jokes of life

7+ Year Member
Mar 31, 2010
37
0
Status
Pre-Medical
If you are only taking 12 credit hours, that means you are spending 2-3 hours in class per day, right? I understand it may be more with lab classes which count for only 1-2 hours but end up being more. For this, let's average it to 3 hours a day. If you are at the school from 8-8, that means you have 12 hours per day to go to 3 hours of class, 1 hour for lunch, and 8 hours for studying. This should be plenty of studying to allow you to not have to kill yourself at night and on the weekend.

Let me know if I am wrong about the amount of free time you have during the day (in between classes).
Nope I'm not taking any lab classes I'm taking microbio,genetics, orgo and english 2. Mondays and wed are only the 2 days where I have 4 hours(I hour of orgo review session held by the professor) of class, tuesday and thursday I have classes back to back (because I spend 1and half hour orgo workshop) I have invested a great amount of work into orgo and now I can't find the energy to reach the finish line, I'm giving up when I'm almost there. I'm glad I made this post it really opened my eyes to how some people make time and unwind and find the right balance. I guess this is just one of those semesters which have consumed most of my energy and time.
 

texahn

Yes
7+ Year Member
May 5, 2009
409
2
Status
Non-Student
my 2nd to last semester i stacked my classes so id have no class on fridays...

my last semester i had no classes monday or fridays.

thats how i made time to unwind
 
Sep 11, 2010
21
0
Eastern US
Status
Pre-Medical
You mentioned that your parents do not like the idea of you moving closer to campus. How much control do they have on your life? Maybe they have a large part in this? I understand that everyones values are different but you're in college right now and you're working towards short and long term goals. With that in mind it shouldn't matter what anyone thinks if you have to relocate if it's to better your life. Nobody is going to study for you and work as hard as you but yourself. I don't know your situation entirely but hopefully you can relocate either on campus or closer to campus. Make some friends who are also pre-med and have a good time. You've burnt yourself out with your current ways. Best of luck. It will all work out.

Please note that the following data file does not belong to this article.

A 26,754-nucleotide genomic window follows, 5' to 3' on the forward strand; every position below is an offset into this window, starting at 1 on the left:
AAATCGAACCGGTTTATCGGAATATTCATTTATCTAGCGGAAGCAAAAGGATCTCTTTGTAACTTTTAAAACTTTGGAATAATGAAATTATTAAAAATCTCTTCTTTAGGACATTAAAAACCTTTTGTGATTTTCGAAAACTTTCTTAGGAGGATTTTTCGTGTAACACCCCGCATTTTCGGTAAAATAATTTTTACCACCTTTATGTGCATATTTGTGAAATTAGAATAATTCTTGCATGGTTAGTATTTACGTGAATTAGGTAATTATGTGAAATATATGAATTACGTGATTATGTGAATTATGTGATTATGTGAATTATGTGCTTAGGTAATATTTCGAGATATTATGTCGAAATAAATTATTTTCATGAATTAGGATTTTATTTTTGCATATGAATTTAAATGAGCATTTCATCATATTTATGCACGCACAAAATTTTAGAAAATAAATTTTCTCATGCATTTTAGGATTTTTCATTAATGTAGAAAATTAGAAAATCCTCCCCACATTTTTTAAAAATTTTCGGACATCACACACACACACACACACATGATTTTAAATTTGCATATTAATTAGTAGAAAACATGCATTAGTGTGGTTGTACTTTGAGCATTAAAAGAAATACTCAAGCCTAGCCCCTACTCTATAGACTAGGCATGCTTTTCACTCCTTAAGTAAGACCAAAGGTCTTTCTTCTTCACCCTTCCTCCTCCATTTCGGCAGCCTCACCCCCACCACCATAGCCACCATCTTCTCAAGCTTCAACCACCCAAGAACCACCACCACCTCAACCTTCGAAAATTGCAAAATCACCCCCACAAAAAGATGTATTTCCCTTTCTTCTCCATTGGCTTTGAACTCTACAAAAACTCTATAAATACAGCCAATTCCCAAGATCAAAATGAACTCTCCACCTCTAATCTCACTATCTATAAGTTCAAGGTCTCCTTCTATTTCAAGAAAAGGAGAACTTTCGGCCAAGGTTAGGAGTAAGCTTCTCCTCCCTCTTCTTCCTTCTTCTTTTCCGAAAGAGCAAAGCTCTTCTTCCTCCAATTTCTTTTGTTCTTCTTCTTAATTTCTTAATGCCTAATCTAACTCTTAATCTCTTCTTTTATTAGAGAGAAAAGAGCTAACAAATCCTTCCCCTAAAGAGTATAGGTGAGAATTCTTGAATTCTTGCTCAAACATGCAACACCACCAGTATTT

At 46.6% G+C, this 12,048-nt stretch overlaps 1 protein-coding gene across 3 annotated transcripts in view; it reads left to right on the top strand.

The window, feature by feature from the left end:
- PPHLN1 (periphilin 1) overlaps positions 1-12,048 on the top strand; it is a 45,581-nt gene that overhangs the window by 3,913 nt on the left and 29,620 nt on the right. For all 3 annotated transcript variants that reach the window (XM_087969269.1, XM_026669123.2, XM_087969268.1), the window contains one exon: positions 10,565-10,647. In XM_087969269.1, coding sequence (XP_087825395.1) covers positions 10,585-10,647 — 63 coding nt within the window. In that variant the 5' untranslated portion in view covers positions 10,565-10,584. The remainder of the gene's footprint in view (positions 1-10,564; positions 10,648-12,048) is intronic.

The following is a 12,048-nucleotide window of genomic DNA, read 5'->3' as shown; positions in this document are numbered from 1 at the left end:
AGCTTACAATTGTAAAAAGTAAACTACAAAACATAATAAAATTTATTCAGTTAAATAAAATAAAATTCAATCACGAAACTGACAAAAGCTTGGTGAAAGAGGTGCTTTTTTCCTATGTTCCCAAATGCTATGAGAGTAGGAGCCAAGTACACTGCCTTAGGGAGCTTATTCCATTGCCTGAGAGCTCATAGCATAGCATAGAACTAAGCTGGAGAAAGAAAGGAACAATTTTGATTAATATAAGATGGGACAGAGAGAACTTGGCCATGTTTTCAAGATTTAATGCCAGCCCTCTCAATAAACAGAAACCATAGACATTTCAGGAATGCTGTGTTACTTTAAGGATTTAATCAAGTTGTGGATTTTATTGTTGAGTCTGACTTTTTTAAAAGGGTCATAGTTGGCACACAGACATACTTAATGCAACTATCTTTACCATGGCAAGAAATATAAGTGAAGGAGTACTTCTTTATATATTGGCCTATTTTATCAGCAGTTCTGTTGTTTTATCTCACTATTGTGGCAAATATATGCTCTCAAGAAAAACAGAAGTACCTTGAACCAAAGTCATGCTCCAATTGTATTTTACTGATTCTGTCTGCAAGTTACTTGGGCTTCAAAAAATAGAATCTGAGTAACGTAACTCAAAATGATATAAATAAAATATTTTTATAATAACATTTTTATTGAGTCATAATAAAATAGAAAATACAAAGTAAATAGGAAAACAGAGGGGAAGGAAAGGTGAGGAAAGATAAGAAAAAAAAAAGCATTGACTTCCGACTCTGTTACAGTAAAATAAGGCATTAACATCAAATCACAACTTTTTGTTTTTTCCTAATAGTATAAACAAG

MB333999

10+ Year Member
5+ Year Member
Jun 18, 2008
1,282
0
Status
Medical Student
i've never had that feeling of missing out on stuff cuz im too busy studying. i do everything that all my non-pre med friends do. i dont get HOW all some ppl do is study... i actually dont understand.

what you need to do is be more carefree, relax, let the good times roll.
theres plenty of time in a day to both study and have fun.
if u can manage to put aside 3 hours a day to study...that is way more than enough to get the grades u need.

gl hf
 
Nov 28, 2010
138
1
Status
Pre-Health (Field Undecided)
i understand how you feel. i definitely had to miss out on a lot of nights out in college because of an intense courseload/study schedule. what got me through it was that i didnt have to suffer alone! i had a lot of pre-professional friends in the same courses as me and we would all just make a big joke out of it. one of my best friends is actually at tufts dental right now (we went to undergrad together and had the same pre-req courses) - she and i literally got through the misery together and are still very close.